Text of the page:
He may be behind bars, but former state Sen. Vince Fumo is still casting a long shadow over Philly policy debates.
As City Council contemplates how to provide protection for homeowners whose tax bills could soar under Mayor Nutter's proposed property-tax plan, a tax break passed by Fumo in 1988 may prove crucial.
The bill Fumo ushered through the Legislature 24 years ago allows the city to give tax relief to longtime residents of gentrifying neighborhoods. But to use the power, Council had to decide how much relief to grant and which sections of the city would be eligible — and it never could reach agreement.
Council President Darrell Clarke last week introduced a package of tax bills designed to protect vulnerable homeowners, and among the bills was gentrification protection that utilizes the authority Fumo got for the city.
"He was an individual who, despite some of the challenges on the legal side, he had significant knowledge about budgets and was clearly a person who left his mark," said Clarke of Fumo, who is serving a five-year federal prison sentence for corruption.
Nutter has proposed moving the city to a property-tax system based on market values, known as the Actual Value Initiative (AVI), which could drastically increase bills in neighborhoods where property values have risen. Nutter's AVI plan would also bring in an additional $94 million for the troubled school system. Critics call it a back-door tax hike, but Nutter says he's just capturing the increase in property values.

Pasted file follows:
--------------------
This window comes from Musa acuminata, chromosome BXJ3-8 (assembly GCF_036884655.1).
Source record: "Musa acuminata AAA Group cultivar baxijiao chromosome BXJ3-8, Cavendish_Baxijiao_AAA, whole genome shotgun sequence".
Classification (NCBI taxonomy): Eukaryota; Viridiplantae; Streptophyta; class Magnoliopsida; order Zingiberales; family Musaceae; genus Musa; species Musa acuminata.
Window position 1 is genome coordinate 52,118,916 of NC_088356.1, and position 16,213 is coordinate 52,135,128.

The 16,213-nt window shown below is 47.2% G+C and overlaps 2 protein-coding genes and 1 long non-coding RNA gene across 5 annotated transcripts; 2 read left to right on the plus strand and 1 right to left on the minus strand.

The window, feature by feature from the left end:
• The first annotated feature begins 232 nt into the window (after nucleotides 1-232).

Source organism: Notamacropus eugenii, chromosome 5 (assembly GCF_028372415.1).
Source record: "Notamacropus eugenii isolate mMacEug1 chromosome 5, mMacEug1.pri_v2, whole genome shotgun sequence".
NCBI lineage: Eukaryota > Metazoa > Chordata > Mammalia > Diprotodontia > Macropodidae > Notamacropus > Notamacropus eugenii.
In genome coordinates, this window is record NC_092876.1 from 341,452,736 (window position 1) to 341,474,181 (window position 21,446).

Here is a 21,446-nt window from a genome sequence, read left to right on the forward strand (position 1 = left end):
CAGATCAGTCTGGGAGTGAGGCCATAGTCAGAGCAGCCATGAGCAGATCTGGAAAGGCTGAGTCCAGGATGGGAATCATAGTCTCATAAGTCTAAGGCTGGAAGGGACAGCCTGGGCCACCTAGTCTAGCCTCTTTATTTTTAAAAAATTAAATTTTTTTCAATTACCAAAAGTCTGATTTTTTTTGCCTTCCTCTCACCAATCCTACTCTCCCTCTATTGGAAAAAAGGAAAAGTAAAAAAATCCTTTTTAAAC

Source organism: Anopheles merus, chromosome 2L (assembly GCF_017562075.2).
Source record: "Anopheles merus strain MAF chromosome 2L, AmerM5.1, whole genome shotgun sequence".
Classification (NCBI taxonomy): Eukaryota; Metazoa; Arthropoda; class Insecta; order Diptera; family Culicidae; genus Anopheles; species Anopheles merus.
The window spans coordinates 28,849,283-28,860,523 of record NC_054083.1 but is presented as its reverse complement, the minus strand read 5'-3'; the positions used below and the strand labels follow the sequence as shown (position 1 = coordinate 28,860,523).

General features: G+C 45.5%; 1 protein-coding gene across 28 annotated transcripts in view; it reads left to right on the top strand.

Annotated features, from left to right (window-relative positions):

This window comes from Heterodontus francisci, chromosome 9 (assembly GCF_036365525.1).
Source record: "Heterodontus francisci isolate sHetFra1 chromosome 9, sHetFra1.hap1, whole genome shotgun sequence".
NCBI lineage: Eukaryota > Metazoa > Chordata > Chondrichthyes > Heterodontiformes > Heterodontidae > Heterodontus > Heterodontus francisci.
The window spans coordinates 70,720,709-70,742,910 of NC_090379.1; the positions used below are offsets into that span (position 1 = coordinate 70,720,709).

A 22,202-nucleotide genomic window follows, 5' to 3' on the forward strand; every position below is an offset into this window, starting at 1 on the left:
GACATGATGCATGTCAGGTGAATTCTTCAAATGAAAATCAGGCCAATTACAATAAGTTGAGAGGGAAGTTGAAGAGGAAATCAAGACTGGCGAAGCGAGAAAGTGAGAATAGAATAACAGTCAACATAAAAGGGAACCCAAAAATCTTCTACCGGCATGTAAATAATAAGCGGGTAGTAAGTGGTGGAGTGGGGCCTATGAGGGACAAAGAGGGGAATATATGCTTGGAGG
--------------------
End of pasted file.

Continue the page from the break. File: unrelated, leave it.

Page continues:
Clarke's proposed gentrification bill would offer a tax break to a homeowner of at least 10 years whose home's market value has increased due to development. The amount of the break is not yet clear, and Clarke said he'd like to add a means-based qualification to gear it for low-income residents, but that would require state approval.
Meanwhile, Councilman Jim Kenney said he's working on legislation that would offer tax breaks to longtime residents in neighborhoods where a lot of people benefit from 10-year tax abatements for new construction. Kenney was working for Fumo when the gentrification legislation was passed.
"The Council at the time couldn't come to the conclusion to give just the gentrified areas the long-term-owner property-tax relief; they wanted to give everybody property-tax relief and it wasn't intended that way," Kenney said. "I still think it applies to a number of neighborhoods." n